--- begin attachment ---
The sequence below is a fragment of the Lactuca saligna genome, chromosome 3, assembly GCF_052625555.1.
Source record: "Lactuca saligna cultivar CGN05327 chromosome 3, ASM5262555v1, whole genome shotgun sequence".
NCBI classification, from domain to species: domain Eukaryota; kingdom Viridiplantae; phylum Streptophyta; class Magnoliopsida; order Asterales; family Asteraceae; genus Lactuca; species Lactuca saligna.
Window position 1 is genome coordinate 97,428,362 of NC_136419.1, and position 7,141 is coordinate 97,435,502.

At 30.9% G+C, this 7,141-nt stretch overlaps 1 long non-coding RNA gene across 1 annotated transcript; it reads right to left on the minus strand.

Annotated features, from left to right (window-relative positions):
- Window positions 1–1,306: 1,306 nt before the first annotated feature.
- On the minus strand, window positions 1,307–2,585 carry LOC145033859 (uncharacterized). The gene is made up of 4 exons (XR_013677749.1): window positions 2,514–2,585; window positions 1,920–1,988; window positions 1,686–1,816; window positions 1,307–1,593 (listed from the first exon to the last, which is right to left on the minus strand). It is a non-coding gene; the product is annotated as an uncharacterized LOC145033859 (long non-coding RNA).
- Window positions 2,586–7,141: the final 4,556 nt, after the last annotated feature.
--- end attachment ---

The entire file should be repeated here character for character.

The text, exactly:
The sequence below is a fragment of the Lactuca saligna genome, chromosome 3, assembly GCF_052625555.1.
Source record: "Lactuca saligna cultivar CGN05327 chromosome 3, ASM5262555v1, whole genome shotgun sequence".
NCBI classification, from domain to species: domain Eukaryota; kingdom Viridiplantae; phylum Streptophyta; class Magnoliopsida; order Asterales; family Asteraceae; genus Lactuca; species Lactuca saligna.
Window position 1 is genome coordinate 97,428,362 of NC_136419.1, and position 7,141 is coordinate 97,435,502.

At 30.9% G+C, this 7,141-nt stretch overlaps 1 long non-coding RNA gene across 1 annotated transcript; it reads right to left on the minus strand.

Annotated features, from left to right (window-relative positions):
- Window positions 1–1,306: 1,306 nt before the first annotated feature.
- On the minus strand, window positions 1,307–2,585 carry LOC145033859 (uncharacterized). The gene is made up of 4 exons (XR_013677749.1): window positions 2,514–2,585; window positions 1,920–1,988; window positions 1,686–1,816; window positions 1,307–1,593 (listed from the first exon to the last, which is right to left on the minus strand). It is a non-coding gene; the product is annotated as an uncharacterized LOC145033859 (long non-coding RNA).
- Window positions 2,586–7,141: the final 4,556 nt, after the last annotated feature.